My personal view is that (1) both designs Clonix/NoVRAM and MLDL are amazing developments. The work done is excellent, and (2) the impact the 41 from opposite directions: the MLDL is a modern updating of those devices designed during the 41's "active" life to provide users with the ability to create their own ROM code but with many more pluses. The Clonix/NoVRAM comes from the path of providing those who still use the 41 with the ability to "use" those ROM modules which we never could get and which are impossible to find now.
Think Clonix/NoVRAM for day-to-day transparent use and MLDL for development and/or big time special use. They all complement each other and don't compete.

Disclaimer: I don't have either Clonix or NoVRAM (yet!) and of course the MLDL isn't yet "released for production" so all this comes from their available documentation and my (small) knowledge/practice of 41 mcode development on 41 emulators (thank you "TOS" webmaster) so please take the above as a personal and in no way official explaination. I am no way in a league with the very talented gentlemen who actually developed these amazing devices. When you consider the 41 is 20+ years old the phrase "labor of love" in no way approaches their dedication.


David, thanks for this great explanation!

The 'original' MLDL was published in the PPC magazine, and a version made by Eramco consisted of 3 stacked PCB's (each appr. 14*7 cm in size) holding EPROMs and RAM. A German company made an SMD version of it that fitted in a card reader huosing, but it could not hold EPROM, only SRAM.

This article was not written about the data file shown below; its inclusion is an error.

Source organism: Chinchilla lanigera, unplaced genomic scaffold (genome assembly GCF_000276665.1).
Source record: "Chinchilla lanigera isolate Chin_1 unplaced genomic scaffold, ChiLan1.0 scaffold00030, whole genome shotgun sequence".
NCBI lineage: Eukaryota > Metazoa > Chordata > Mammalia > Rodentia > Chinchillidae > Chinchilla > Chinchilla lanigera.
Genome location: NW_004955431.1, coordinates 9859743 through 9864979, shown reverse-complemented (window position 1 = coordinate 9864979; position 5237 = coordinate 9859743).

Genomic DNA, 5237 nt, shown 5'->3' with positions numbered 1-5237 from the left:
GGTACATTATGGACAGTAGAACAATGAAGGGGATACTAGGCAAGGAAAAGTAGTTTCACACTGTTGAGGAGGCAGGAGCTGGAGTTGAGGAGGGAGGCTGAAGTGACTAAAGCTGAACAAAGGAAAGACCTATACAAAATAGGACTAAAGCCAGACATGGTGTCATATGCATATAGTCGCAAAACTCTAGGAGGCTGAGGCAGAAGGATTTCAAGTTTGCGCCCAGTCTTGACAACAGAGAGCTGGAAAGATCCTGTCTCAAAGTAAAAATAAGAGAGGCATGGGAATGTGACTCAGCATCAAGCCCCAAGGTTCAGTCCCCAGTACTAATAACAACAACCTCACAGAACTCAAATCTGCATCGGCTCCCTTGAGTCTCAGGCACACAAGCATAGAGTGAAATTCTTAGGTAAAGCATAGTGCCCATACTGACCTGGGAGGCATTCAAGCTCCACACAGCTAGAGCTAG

The MLDL was the greatest toy that you could add to the HP41, allowing to develop your own ROMs (or make copies of them).
The original HEPAX module went even further and put MLDL functionality plus more in a module sized housing, based on a custom made IC.

Clonix and Novram are based on a PIC microcontroller and fit in a single module housing. The logic is implemented in software that makes the module behave like an HP41 module or HEPAX. A single memory IC is added to Clonix to offer RAM to better emulate HEPAX or an MLDL.

I developed the MLDL2000 based on the original MLDL design with many additions. It will fit in a cardreader and is based on a CPLD where the logic is implemented in nonvolatile (but reprogrammable) cells operating as a bunch of flip-flops and combinatorial logic. There is SRAM and FLASH memory as well, plus a USB interface for communication and programming. The MLDL2000 is intended both for development and daily use, as it offers large amounts of storage for many ROM images that can be switched relatively easy.

I do not compete with Clonix or Novram, and have been emailing frequently with Diego Diaz, the creator of Clonix and Novram. I am just very glad that there are so many people around to keep the HP41 alive!



David, Meindert: Thank you so much for your comprehensive explanation on that topic. I'm not sure if I did understand everything in detail, but I'm getting closer with the help of your expertise :-)